Penalties are taking points away from the scoreboard as we saw last week against the Chicago Bears. The Bolts can no longer let that happen. Mike McCoy needs to get pissed about these stupid penalties. No, they didn’t need more plays! They had the plays and are giving them away due to dumb penalties.
Bye, Felicia #3: Losing at the end
The offense, with Phillip Rivers giving 1,000%, has been unable to get last-drive wins against the Cincinnati Bengals, Green Bay Packers and Chicago Bears.
The defense, again with Rivers giving 1,000%, could not secure wins against the Pittsburgh Steelers and the Baltimore Ravens.
Can we say, “Goodbye, Felicia,” to these close games and get some legitimate wins. Our hearts and nails can’t take much more of these last-second losses.
Bye, Felicia #4: Missed plays
The defense needs to force turnovers. There have been a lot of dropped interceptions this season. Although Eric Weddle recovered Jay Cutler’s fumble last Monday night, at times, forced fumbles have not been recovered by John Pagano’s unit despite multiple chances.
The offense needs to eliminate some dropped passes and recover fumbles. They need to protect Rivers and not allow him to get sacked or hit as often.
The special teams just needs to figure out how to play! All facets of the third phase of the game have struggled mightily this season.
Bye, Felicia #5: Home field advantage for visiting team
The Chargers got embarrassed on a Monday night when the whole country witnessed the invasion of Qualcomm Stadium by Steelers fans. Two more home games, another one on a Monday night, show a stadium full of opposing team’s fans. Fans of the Raiders and Bears filled at least half of Qualcomm.
The home field advantage, especially against Pittsburgh, has been largely nonexistent, with the Q being overtaken by fans of other NFL teams. It is hard to win on the road, but even harder to “win on the road” at home.
This one is for the Bolts fans! Fans need to buy the tickets. Season ticker holders need to make sure that when they sell their tickets, they are only selling to other Chargers fans, no matter what!
Can we just say, “Goodbye, Felicia” to all those fans of the opposing teams? San Diego is America’s finest city, so people from all over the world want to come and visit. Well, they can visit and not invade our stadium during their vacation.
The 2015 San Diego Chargers are coming in motivated after ending a disappointing 2014 season with a 9-7 record. Despite a 6-1 start, the team was not able to overcome a plethora of injuries all over the roster. The running game was practically non-existent, and Philip Rivers needed to do too much to keep the Bolts in games.
They have upgraded their team tremendously, bringing in two new starting offensive lineman (Orlando Franklin and Joe Barksdale), a slot receiver (Stevie Johnson), an elite returner (Jacoby Jones) and a possible starting safety (Jimmy Wilson). The Chargers also drafted a starting running back and one they hope will be a star (Melvin Gordon). However, the main guy that the team needs to stay healthy and produce is outside linebacker Melvin Ingram.
When healthy, Ingram is a difference maker for this defense. During the seven games that Melvin missed, the defense gave up an average of 235 passing yards per game with 1.9 passing touchdowns allowed per game. During the nine games that Melvin played, the defense gave up an average of 212 passing yards per game and 1.2 passing touchdowns allowed per game.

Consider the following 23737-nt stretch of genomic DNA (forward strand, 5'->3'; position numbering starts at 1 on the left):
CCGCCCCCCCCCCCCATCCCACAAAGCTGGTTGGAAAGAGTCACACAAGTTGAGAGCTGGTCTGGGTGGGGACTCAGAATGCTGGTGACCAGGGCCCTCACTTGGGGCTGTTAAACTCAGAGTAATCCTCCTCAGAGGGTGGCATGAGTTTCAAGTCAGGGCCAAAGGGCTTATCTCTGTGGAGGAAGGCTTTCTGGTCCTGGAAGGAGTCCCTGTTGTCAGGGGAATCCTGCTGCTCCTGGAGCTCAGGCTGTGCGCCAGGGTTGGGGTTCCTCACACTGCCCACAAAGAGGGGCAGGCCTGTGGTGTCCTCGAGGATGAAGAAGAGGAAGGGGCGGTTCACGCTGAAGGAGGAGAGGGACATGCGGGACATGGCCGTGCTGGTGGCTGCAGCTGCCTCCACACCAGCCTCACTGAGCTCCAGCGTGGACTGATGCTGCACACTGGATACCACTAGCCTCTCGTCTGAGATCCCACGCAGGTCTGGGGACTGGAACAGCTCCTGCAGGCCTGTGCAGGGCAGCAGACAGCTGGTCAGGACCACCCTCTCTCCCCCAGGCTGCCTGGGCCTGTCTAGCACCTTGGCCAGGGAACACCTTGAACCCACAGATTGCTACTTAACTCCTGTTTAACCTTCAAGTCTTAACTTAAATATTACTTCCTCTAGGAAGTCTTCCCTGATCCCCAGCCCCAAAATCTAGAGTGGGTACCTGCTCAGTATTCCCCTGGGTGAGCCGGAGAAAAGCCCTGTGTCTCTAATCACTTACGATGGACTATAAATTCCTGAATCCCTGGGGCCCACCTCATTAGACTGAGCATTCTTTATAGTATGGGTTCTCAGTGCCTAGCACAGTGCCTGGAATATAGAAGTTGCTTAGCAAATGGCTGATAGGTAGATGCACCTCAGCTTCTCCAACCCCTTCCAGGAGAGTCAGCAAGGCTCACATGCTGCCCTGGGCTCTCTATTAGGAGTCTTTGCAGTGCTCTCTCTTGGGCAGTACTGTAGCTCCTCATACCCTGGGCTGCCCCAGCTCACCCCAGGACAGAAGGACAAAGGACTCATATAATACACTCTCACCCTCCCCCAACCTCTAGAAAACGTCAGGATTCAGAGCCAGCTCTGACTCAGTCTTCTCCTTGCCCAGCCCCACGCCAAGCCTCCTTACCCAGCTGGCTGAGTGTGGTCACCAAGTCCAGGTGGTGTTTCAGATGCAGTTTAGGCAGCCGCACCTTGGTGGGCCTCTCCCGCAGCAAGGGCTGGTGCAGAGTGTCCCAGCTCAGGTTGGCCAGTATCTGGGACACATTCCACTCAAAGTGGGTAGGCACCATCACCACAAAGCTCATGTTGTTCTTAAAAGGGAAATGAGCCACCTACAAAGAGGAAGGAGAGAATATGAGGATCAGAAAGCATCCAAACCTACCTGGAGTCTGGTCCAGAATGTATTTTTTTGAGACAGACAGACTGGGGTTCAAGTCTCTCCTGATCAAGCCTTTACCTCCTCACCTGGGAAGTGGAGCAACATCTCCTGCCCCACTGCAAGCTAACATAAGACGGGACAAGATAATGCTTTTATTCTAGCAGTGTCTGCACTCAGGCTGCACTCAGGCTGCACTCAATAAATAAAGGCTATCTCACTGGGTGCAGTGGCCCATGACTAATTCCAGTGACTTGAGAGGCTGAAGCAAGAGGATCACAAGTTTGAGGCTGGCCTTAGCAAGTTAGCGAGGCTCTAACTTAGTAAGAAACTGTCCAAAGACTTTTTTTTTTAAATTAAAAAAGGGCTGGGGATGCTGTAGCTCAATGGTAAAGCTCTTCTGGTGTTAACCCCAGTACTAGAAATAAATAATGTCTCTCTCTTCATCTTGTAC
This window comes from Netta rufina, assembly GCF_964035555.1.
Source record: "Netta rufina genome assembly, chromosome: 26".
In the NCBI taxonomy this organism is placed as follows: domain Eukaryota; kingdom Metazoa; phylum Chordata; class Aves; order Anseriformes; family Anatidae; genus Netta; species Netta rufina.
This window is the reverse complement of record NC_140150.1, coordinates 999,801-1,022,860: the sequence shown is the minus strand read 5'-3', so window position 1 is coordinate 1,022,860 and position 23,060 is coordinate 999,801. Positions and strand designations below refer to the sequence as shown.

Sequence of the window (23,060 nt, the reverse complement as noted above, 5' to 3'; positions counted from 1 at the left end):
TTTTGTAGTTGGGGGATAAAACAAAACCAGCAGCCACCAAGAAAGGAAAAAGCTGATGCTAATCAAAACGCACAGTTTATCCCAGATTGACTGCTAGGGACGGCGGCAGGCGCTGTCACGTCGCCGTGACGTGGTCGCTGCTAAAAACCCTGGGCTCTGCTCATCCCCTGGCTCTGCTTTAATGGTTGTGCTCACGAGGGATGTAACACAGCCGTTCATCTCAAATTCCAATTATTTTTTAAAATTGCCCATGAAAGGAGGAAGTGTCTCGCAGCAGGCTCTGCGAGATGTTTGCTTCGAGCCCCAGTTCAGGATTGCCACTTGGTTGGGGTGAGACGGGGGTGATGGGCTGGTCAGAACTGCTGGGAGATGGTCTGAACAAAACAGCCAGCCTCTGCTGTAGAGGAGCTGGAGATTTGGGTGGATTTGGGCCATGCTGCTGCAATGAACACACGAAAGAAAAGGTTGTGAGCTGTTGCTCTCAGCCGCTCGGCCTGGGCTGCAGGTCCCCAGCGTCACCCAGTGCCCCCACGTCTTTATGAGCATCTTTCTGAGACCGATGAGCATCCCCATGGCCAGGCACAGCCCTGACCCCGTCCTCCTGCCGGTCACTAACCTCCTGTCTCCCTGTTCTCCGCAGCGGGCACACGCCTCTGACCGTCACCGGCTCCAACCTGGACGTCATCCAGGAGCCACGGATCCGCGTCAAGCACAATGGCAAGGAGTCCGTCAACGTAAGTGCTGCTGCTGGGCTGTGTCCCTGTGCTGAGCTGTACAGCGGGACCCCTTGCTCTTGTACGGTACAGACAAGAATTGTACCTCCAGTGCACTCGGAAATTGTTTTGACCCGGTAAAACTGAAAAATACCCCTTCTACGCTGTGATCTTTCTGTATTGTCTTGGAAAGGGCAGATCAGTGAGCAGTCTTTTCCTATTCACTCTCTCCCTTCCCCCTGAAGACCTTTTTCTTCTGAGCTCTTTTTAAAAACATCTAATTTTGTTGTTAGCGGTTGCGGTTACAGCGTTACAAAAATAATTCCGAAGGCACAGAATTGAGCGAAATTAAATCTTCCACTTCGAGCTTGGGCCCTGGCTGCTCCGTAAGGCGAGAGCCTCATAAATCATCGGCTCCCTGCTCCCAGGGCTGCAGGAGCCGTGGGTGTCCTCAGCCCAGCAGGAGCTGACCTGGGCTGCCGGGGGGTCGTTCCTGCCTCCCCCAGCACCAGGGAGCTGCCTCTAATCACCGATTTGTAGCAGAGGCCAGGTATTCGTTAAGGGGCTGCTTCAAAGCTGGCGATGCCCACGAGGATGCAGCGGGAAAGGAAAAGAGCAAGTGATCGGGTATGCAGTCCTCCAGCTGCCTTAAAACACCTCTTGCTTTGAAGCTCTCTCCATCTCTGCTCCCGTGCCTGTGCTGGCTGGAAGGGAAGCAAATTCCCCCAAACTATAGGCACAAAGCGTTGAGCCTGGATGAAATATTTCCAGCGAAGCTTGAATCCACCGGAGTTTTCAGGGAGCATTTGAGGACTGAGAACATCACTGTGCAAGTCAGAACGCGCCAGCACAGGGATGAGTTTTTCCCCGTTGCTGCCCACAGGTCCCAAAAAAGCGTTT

As you can see, the former Gamecock is a big part of defensive coordinator John Pagano’s defense. He is the one guy who can get constant pressure on the quarterback and can take the double and triple team off of Corey Liuget. Not only is Ingram very important to Liuget, but he is a leader on the field. He can also pass on what he learned from Jarret Johnson and Dwight Freeney to help the development of Jerry Attaochu and this year’s fifth-round pick, Kyle Emanuel.
“Supa-Mel”, as he likes to call himself, is the Chargers best pass rusher from the outside linebacker position. I do think he is poised for a breakout season. With the muscle he gained and the weight he lost, he just needs to show it on the field.
Ingram, 26, has only played in 13 games over the last two seasons. Flashing the ability to wreak havoc on opposing quarterbacks at times, the four-year veteran knows that he has to stay on the field to prove that he was worth the first-round selection in the 2012 draft.
Over his career, Ingram has recorded 78 total tackles, six sacks, seven passes defensed and four forced fumbles.
Look for a big year from this defense if Ingram stays healthy for all 16 games. Don’t be surprised if he registers a double-digit sack total in 2015.
Who do you think is the x-factor for the Chargers’ defense this season?
Let me know in the comments below!
What do you mean, Keenan Allen playing slot receiver? Just bear with me while I attempt to persuade you.
A slot receiver, by definition, is a player in the offensive formation between the offensive line and the player closest to the sideline and at least a yard off of the line of scrimmage. That space can be occupied by a wide receiver, tight end or running back. It is often used when the offense wants to confuse the defense by having more than one receiver on the same side of the field. Utilizing this tactic generally forces the opposing team to adjust their coverage scheme by making alignment changes or adding extra defensive backs to ensure that the player in that “slot” has someone on him.